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Mar 27, 2017

World Water Day to Earth Day

By Lori Draz

Clean water is essential to all life, yet we often take its seemingly endless supply for granted. That’s why the United Nations declared March 22 World Water Day. While this is a global event, it is particularly important in our local communities, where so much of our recreation, reflection, and food are linked to the waters that connect us all. Clean Ocean Action (COA) is celebrating by connecting the drops of the storm drains, creeks, streams, and rivers that all flow to the ocean. Along its journey, that water is likely to have traveled many miles and collected the waste from hundreds of sources. The irresponsible or accidental release of pollutants tossed or leached into the waterways can make them unhealthy for wildlife and people. For example, upstream pollution is the major cause of contamination in the Navesink River, which then flows into the sea.

Education about pollution is essential, and Clean Ocean Action is teaming up this March with a variety of partners to inform people about the importance of clean water, from the headwaters to the big blue sea. The public awareness campaign will launch on World Water Day, March 22, and will run, like the drops of water along its journey, culminating on April 22, which is Earth Day and also COA’s statewide Beach Sweeps.

During the month of March, schools throughout the region are invited to participate by viewing videos and programs that will provide information about how pollution flows from waterways to the ocean and how students can help. On March 22, COA will be holding Jersey Shore World Water Day Exploration. This fun and informative event will feature live broadcasts with a panel of experts, scientists, and advocates. Students will be encouraged to call in with questions and share their pollution-reducing ideas. Details are being set, so visit www.CleanOceanAction.org for the latest information.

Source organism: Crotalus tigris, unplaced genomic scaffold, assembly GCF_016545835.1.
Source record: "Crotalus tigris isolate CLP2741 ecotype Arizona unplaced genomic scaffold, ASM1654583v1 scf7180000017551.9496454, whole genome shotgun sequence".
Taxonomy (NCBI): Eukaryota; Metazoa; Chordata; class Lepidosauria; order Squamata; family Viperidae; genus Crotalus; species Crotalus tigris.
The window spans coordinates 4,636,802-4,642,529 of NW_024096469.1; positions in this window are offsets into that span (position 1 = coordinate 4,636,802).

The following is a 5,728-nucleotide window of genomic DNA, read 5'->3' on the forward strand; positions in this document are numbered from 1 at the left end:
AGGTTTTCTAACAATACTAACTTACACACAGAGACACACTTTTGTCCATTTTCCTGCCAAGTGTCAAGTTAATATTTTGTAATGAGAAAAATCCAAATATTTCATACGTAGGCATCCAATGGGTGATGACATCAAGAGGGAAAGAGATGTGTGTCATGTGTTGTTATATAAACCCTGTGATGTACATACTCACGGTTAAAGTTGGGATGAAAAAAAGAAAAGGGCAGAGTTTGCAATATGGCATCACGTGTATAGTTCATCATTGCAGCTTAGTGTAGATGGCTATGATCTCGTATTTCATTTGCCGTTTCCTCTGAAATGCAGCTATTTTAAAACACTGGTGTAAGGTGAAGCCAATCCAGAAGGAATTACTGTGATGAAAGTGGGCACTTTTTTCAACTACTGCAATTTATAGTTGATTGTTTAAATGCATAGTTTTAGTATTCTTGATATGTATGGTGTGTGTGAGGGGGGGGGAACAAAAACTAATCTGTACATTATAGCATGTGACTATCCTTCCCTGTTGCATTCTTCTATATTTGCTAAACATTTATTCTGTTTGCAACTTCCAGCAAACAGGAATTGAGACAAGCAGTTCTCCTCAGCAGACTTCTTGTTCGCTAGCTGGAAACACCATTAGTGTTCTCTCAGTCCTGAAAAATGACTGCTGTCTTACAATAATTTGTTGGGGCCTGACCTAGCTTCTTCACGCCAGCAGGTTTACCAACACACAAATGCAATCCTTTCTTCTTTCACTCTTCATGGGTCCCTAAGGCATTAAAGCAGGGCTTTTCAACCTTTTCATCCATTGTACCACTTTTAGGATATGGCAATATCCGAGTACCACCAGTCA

On March 30, COA is teaming up with Monmouth University’s Urban Coast Institute and a host of environmental leaders for the New Jersey premiere of “A Plastic Ocean,” a new feature-length film that focuses on the tragedy of plastics in the ocean and contains disturbing footage of impacts to wildlife, including death. Following the film, Gary Sondermeyer, vice president of Operations for Bayshore Recycling Family of Companies, will provide a keynote address. Bayshore is a remarkable New Jersey facility that is a recognized national leader in innovation and environmental stewardship and the recipient of numerous national and state awards. Mr. Sondermeyer worked for 30 years at the NJDEP, including leading their Solid Waste and Recycling Program before becoming chief of staff for 10 years.  He currently volunteers with Sustainable Jersey and helped draft the Sustainable Schools initiative. He will discuss the state of plastic recycling in New Jersey and ways to reduce plastic in the ocean with proactive actions for everyone. The event is free, but registration is required. Visit www.CleanOceanAction.org to sign up.

April is Earth Month, and many programs and events will be held in communities and schools. One of the most prominent events is COA’s Beach Sweeps, now in its 32nd year. Volunteers are needed to spend a day removing litter and documenting evidence of pollution. To register for the beach sweep, learn how to host an event in your school or club and be a beach saver, please visit www.CleanOceanAction.org, follow them on Facebook at Clean Ocean Action, email info@cleanoceanaction.org, or call (732) 872-0111.